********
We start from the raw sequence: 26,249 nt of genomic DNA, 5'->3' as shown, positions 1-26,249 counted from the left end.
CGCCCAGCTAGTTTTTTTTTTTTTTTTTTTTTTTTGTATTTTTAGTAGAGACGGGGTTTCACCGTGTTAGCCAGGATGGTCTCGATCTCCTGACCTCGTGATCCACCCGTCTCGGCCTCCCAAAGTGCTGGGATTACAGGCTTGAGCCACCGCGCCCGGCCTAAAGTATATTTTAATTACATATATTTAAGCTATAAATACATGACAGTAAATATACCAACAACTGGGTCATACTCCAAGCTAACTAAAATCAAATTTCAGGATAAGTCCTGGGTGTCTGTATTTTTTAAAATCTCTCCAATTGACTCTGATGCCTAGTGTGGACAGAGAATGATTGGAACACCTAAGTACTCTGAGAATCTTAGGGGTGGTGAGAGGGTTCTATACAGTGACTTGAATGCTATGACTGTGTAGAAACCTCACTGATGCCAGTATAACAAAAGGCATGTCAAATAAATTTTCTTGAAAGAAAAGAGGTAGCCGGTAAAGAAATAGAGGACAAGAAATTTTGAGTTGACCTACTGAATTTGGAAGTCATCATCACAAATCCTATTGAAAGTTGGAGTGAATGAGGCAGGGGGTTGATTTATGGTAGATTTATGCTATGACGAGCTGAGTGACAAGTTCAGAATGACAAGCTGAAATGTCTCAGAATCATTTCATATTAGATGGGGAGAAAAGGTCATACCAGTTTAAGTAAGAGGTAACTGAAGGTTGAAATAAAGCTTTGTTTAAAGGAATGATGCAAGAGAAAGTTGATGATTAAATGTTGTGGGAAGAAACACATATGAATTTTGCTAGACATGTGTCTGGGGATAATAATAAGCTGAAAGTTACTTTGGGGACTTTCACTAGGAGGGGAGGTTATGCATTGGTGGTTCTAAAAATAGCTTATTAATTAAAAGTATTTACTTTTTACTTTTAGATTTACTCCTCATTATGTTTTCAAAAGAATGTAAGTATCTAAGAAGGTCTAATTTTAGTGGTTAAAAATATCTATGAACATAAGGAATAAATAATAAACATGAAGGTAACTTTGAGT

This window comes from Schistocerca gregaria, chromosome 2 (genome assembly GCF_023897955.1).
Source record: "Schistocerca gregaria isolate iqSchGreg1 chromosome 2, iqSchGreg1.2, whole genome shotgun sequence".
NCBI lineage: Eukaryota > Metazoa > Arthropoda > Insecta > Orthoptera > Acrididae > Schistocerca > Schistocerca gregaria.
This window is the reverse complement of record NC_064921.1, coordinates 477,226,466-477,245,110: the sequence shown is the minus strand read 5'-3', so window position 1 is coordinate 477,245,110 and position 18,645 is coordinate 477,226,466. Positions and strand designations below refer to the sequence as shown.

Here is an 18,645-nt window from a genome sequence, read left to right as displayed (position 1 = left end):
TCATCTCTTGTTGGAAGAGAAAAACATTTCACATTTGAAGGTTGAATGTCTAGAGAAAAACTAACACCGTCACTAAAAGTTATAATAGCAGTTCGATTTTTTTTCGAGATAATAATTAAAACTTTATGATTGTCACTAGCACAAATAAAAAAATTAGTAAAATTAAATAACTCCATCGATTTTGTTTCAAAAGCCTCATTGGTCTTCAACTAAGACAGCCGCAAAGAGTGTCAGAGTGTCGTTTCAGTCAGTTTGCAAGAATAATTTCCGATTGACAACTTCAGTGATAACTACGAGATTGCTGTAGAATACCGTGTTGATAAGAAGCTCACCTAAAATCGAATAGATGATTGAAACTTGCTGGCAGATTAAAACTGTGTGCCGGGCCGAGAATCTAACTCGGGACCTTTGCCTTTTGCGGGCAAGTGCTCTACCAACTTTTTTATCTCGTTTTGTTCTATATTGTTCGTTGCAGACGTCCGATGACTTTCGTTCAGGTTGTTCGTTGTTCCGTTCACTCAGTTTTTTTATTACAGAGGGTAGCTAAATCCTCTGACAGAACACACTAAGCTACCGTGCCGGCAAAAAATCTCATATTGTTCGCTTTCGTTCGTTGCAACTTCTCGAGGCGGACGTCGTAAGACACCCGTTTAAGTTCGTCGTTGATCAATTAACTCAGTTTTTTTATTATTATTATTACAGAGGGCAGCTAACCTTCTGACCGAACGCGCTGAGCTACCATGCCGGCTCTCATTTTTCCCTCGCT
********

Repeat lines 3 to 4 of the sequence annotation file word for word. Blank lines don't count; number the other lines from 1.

This window comes from Schistocerca gregaria, chromosome 2 (genome assembly GCF_023897955.1).
Source record: "Schistocerca gregaria isolate iqSchGreg1 chromosome 2, iqSchGreg1.2, whole genome shotgun sequence".